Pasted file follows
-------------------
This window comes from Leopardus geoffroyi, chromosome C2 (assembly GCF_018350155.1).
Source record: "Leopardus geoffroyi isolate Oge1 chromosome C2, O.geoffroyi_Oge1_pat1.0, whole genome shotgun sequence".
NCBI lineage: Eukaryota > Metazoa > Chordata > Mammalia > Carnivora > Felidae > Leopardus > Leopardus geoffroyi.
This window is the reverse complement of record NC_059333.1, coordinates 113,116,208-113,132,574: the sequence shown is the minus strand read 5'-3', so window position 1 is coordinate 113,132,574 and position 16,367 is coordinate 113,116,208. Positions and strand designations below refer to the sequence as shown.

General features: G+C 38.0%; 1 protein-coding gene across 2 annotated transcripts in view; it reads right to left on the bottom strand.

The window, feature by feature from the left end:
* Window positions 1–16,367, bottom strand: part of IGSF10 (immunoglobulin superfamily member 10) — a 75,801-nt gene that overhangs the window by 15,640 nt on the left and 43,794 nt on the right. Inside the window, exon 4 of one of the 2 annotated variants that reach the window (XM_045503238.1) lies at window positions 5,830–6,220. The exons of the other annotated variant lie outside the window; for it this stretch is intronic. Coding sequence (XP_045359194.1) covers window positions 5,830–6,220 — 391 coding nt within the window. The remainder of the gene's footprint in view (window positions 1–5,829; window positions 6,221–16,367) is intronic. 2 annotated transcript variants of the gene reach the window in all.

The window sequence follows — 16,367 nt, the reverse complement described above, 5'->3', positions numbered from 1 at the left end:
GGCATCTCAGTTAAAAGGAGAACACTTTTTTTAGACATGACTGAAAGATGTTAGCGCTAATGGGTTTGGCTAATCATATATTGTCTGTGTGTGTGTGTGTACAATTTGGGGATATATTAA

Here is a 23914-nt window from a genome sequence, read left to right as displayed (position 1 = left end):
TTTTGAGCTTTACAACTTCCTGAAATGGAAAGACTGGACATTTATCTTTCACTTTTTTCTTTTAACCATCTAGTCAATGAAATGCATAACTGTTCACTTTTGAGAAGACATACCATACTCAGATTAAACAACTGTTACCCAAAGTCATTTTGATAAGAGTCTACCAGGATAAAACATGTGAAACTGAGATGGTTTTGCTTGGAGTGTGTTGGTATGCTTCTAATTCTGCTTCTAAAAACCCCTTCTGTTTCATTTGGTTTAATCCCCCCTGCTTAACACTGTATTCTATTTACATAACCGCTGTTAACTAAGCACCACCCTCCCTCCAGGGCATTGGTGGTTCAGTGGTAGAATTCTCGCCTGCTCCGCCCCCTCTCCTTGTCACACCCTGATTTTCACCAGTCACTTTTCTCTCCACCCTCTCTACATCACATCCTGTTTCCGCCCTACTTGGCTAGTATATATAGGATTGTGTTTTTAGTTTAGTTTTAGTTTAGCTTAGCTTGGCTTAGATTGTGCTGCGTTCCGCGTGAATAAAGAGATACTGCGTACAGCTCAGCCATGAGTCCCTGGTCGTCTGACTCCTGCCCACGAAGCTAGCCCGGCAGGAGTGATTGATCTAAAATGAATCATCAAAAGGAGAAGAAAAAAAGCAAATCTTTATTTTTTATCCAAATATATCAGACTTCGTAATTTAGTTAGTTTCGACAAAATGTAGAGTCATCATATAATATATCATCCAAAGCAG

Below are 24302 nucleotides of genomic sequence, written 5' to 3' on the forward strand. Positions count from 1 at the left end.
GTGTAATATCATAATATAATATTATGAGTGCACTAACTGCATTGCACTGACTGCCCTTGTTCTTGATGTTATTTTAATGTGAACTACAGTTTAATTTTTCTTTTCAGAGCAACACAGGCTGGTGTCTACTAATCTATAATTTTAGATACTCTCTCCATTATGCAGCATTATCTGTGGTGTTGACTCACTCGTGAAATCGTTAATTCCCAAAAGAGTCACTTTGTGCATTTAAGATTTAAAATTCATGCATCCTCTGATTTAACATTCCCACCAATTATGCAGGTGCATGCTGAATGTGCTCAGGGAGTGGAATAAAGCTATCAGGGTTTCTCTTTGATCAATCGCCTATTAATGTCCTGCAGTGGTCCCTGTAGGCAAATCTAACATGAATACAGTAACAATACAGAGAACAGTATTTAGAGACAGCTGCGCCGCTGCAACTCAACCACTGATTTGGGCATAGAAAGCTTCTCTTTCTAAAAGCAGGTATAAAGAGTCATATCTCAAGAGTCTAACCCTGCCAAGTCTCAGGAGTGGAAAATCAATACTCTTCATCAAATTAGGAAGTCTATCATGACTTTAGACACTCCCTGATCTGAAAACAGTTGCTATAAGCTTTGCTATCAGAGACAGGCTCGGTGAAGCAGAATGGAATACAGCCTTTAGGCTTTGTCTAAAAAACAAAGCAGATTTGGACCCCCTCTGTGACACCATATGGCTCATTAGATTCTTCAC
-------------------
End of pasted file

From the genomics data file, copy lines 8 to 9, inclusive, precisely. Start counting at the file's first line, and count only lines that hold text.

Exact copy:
The window sequence follows — 16,367 nt, the reverse complement described above, 5'->3', positions numbered from 1 at the left end:
GGCATCTCAGTTAAAAGGAGAACACTTTTTTTAGACATGACTGAAAGATGTTAGCGCTAATGGGTTTGGCTAATCATATATTGTCTGTGTGTGTGTGTGTACAATTTGGGGATATATTAA